The load on each of the tyres on your car is different depending on the tyre’s position. What this means is that, depending on the mounting position of the tyre, the wear-rate of that tyre will be different to the tyres fitted on other positions of your vehicle.

The Benefits of Wheel Rotation

A common example of this is the different wear seen between the Front Tyres and the Rear Tyres on a Rear-Wheel Drive car. Typically, on these cars, the rear tyres wear more quickly than the front. This is due (even with correct wheel-alignment) to the rear tyres having to cope with the driving as well as the acceleration forces of the car. The Front Tyres only get subjected to severe forces when the vehicle turns corners. This “part-time” work of the Front Tyres means that they only get subjected to tyre-wearing forces sporadically so they last longer than the rear tyres (that are constantly transmitting drive to the road).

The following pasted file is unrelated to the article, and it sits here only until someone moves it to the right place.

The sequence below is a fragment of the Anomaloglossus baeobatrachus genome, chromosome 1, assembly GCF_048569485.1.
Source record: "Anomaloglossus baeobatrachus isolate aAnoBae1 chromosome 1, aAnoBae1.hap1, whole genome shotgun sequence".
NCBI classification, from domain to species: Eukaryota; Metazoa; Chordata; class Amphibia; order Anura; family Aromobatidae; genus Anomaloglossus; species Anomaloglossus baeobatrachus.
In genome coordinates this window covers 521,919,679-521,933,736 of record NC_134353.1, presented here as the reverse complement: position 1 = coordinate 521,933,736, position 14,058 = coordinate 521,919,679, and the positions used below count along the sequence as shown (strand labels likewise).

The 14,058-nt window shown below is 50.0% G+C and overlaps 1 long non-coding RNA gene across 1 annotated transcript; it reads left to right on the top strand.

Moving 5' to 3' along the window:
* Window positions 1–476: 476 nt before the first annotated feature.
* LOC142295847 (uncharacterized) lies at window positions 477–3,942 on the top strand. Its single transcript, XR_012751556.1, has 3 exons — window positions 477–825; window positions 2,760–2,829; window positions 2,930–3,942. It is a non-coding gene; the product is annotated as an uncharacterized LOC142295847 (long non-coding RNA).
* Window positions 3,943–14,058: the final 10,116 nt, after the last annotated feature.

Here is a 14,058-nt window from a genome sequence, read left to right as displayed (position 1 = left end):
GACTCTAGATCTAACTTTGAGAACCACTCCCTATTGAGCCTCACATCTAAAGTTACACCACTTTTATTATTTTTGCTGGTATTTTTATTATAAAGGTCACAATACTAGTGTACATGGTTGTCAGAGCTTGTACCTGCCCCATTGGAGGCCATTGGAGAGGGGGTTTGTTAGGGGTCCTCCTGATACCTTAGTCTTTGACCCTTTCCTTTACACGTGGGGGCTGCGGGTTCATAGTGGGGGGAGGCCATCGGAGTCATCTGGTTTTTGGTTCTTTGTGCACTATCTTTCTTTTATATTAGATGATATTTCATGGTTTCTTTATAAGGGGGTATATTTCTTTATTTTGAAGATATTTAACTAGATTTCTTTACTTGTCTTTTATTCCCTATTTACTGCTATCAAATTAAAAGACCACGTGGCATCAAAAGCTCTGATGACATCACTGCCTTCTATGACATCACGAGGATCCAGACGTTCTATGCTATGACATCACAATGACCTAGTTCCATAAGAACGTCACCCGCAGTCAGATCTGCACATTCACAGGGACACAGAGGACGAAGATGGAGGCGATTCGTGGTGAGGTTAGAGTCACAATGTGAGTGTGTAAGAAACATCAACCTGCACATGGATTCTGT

“Why haven’t they designed something to compensate for this flatspotting?”

Well they have, and it’s called “Wheel Rotation”.

By changing the position of the tyres and wheels on you vehicle, you can share the heavily loaded service positions amongst the tyre so that they all wear out at a similar time.

Wheel Rotation Diagram